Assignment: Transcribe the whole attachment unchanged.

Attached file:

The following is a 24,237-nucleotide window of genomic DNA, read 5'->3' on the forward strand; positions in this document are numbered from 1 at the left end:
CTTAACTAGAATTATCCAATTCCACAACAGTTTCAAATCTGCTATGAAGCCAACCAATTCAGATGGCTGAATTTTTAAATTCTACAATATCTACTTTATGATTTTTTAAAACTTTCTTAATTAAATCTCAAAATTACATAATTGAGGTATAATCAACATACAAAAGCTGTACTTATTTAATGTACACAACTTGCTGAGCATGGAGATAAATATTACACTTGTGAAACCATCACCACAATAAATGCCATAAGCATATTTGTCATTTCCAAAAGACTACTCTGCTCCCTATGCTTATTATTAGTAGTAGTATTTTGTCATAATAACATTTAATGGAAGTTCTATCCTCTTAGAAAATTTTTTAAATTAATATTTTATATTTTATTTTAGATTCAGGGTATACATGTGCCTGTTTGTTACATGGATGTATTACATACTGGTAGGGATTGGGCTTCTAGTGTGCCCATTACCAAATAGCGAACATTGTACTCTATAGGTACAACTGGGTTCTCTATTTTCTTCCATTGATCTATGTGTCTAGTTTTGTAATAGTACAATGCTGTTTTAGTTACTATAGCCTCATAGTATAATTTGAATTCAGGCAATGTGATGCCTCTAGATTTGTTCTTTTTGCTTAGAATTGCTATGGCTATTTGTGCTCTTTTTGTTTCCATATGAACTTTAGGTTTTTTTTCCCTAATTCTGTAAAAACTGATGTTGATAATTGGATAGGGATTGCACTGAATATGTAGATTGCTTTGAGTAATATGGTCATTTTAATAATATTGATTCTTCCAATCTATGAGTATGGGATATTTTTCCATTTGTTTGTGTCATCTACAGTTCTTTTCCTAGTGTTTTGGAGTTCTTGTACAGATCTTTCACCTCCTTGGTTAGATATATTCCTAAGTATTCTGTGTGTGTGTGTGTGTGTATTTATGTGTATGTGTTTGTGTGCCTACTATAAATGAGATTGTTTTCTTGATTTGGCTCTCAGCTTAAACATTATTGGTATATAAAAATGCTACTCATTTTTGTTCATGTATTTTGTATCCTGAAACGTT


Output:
The following is a 24,237-nucleotide window of genomic DNA, read 5'->3' on the forward strand; positions in this document are numbered from 1 at the left end:
CTTAACTAGAATTATCCAATTCCACAACAGTTTCAAATCTGCTATGAAGCCAACCAATTCAGATGGCTGAATTTTTAAATTCTACAATATCTACTTTATGATTTTTTAAAACTTTCTTAATTAAATCTCAAAATTACATAATTGAGGTATAATCAACATACAAAAGCTGTACTTATTTAATGTACACAACTTGCTGAGCATGGAGATAAATATTACACTTGTGAAACCATCACCACAATAAATGCCATAAGCATATTTGTCATTTCCAAAAGACTACTCTGCTCCCTATGCTTATTATTAGTAGTAGTATTTTGTCATAATAACATTTAATGGAAGTTCTATCCTCTTAGAAAATTTTTTAAATTAATATTTTATATTTTATTTTAGATTCAGGGTATACATGTGCCTGTTTGTTACATGGATGTATTACATACTGGTAGGGATTGGGCTTCTAGTGTGCCCATTACCAAATAGCGAACATTGTACTCTATAGGTACAACTGGGTTCTCTATTTTCTTCCATTGATCTATGTGTCTAGTTTTGTAATAGTACAATGCTGTTTTAGTTACTATAGCCTCATAGTATAATTTGAATTCAGGCAATGTGATGCCTCTAGATTTGTTCTTTTTGCTTAGAATTGCTATGGCTATTTGTGCTCTTTTTGTTTCCATATGAACTTTAGGTTTTTTTTCCCTAATTCTGTAAAAACTGATGTTGATAATTGGATAGGGATTGCACTGAATATGTAGATTGCTTTGAGTAATATGGTCATTTTAATAATATTGATTCTTCCAATCTATGAGTATGGGATATTTTTCCATTTGTTTGTGTCATCTACAGTTCTTTTCCTAGTGTTTTGGAGTTCTTGTACAGATCTTTCACCTCCTTGGTTAGATATATTCCTAAGTATTCTGTGTGTGTGTGTGTGTGTATTTATGTGTATGTGTTTGTGTGCCTACTATAAATGAGATTGTTTTCTTGATTTGGCTCTCAGCTTAAACATTATTGGTATATAAAAATGCTACTCATTTTTGTTCATGTATTTTGTATCCTGAAACGTT